If you are one of the unfortunate to be living in an area that is already restricting water use, be sure to water those plants and crops that are critical to you and skip watering the lawn. An established lawn should be able to go without water, even with our hot winds, for two, three or more months. Watering your trees, shrubs, vegetable and flower gardens is more critical than watering your lawn. If you have peaches or other fruit crops, they should take priority over the lawn. When you lose a tree or shrub it may be years before a replacement will replace the loss. Even if you lose part of your lawn, it can be repaired in just a few weeks after water restrictions are lifted.
While trees and shrubs extend their roots well beyond the reach of their branches, focus your watering efforts under the canopy. This will reach many of the roots and keep the trees and shrubs in survival mode. They might lose some roots and associated branches but they will most likely survive. If your trees and shrubs are watered along with the lawn, cap off the sprinkler heads that do not reach the area under the trees and shrubs. Let those lawn areas dry out.
Don't hog all the water either. Just because you have water for three days every week does not mean you should allow every sprinkler zone to run all day long for three days. Avoid the tendency to water for longer than you need to. Maintain the same watering schedule as you have in the past. If your trees and shrubs did great when watered for an hour every three or four days in past years, you will do more damage to these trees and shrubs if you now decide to up the time and frequency of watering just because you don't have access to water every day as in the past. Supplementing the sprinkler or micro-spray system with a hose laid under your trees is also discouraged. The soil can only take in water so fast and applying water faster than it can percolate into the soil can create root rot problems.
Small plants, especially those planted in the recent months, will benefit from shade. If you have brush around your area, it can be cut and the stems pushed into the soil on the south or west side of these new plants to provide shade. Young small trees and shrubs can be protected from the wind and sun by driving T-posts into the soil a couple feet away from them and draping an old bed sheet or similar sheeting between the posts to cast a shadow on the plants. While this might look tacky in your neighborhood, why should you care if you can prevent your new trees, shrubs, flowers, and vegetables from frying in the sun?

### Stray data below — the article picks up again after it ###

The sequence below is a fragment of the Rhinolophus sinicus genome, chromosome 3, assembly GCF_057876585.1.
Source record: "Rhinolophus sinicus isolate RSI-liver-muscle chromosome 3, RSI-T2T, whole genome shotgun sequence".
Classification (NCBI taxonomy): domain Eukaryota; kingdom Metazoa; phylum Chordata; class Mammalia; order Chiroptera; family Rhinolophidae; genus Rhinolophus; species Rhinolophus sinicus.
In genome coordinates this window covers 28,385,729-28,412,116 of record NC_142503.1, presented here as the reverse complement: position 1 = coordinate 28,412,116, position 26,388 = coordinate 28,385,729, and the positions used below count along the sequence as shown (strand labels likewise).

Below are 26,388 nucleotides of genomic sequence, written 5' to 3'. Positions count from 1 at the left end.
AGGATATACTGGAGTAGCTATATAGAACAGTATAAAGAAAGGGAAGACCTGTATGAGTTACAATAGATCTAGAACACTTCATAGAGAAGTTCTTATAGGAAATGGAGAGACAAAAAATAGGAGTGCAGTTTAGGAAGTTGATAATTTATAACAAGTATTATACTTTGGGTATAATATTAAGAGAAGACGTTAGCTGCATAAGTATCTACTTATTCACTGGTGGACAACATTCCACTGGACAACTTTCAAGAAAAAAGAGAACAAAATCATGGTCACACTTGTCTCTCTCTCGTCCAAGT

Some of you are already having problems with tomatoes dropping their blossoms and not setting fruit. High temperatures and the dehydrating winds will do that. Draping cheese cloth or another fine cloth over the plants will help correct this problem by reducing the amount of direct sun that strikes the blossoms causing them to overheat. Mulching the soil with a layer of wood chips, buffalo chips, or other organic matter, and keeping the soil moist also helps increase blossom set and harvest. Apply the mulch in the morning when the soil is at its coolest.
One gardener recently mentioned the technique of withholding water to encourage ripening. That does work but when water is applied the next time, the result will be major cracking of the fruit. I feel it is best to maintain uniform soil moisture content and let the tomatoes ripen when they are ready instead of forcing them. Using red plastic mulch to speed up ripening is a better technique than withholding water.
Due to the winds and hot weather you might have to water more frequently than last year. Check the soil moisture with your finger(s) to determine if they have adequate soil moisture. Keep in mind that young plants have shallow roots so checking the moisture content down three or four inches misses the root zone of these small plants. Check the soil moisture in the top two inches of the soil. Check deeper as the plants grow and develop deeper roots.
Dr. Curtis E. Swift is the area horticulture agent with the CSU Extension. Reach him at Curt.Swift@mesacounty.us, visit WesternSlopeGardening.org, or check out his blog at http://SwiftsGardeningBlog.blogspot.com.